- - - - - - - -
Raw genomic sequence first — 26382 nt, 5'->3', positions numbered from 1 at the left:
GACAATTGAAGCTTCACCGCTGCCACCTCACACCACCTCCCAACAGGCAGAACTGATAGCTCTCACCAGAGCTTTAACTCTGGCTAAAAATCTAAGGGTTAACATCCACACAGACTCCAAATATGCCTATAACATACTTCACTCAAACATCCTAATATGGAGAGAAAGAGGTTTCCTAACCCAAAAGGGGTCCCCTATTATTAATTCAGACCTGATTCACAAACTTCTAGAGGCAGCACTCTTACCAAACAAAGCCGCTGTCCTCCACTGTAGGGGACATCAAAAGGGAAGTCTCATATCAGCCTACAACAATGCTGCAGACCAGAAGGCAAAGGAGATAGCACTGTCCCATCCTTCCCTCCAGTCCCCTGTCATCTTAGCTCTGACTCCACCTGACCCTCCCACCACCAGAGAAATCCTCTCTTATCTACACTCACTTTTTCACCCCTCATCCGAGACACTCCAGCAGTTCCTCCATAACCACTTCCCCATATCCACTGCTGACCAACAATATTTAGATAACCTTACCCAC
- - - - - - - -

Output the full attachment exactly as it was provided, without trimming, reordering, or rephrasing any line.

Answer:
Raw genomic sequence first — 26382 nt, 5'->3', positions numbered from 1 at the left:
GACAATTGAAGCTTCACCGCTGCCACCTCACACCACCTCCCAACAGGCAGAACTGATAGCTCTCACCAGAGCTTTAACTCTGGCTAAAAATCTAAGGGTTAACATCCACACAGACTCCAAATATGCCTATAACATACTTCACTCAAACATCCTAATATGGAGAGAAAGAGGTTTCCTAACCCAAAAGGGGTCCCCTATTATTAATTCAGACCTGATTCACAAACTTCTAGAGGCAGCACTCTTACCAAACAAAGCCGCTGTCCTCCACTGTAGGGGACATCAAAAGGGAAGTCTCATATCAGCCTACAACAATGCTGCAGACCAGAAGGCAAAGGAGATAGCACTGTCCCATCCTTCCCTCCAGTCCCCTGTCATCTTAGCTCTGACTCCACCTGACCCTCCCACCACCAGAGAAATCCTCTCTTATCTACACTCACTTTTTCACCCCTCATCCGAGACACTCCAGCAGTTCCTCCATAACCACTTCCCCATATCCACTGCTGACCAACAATATTTAGATAACCTTACCCAC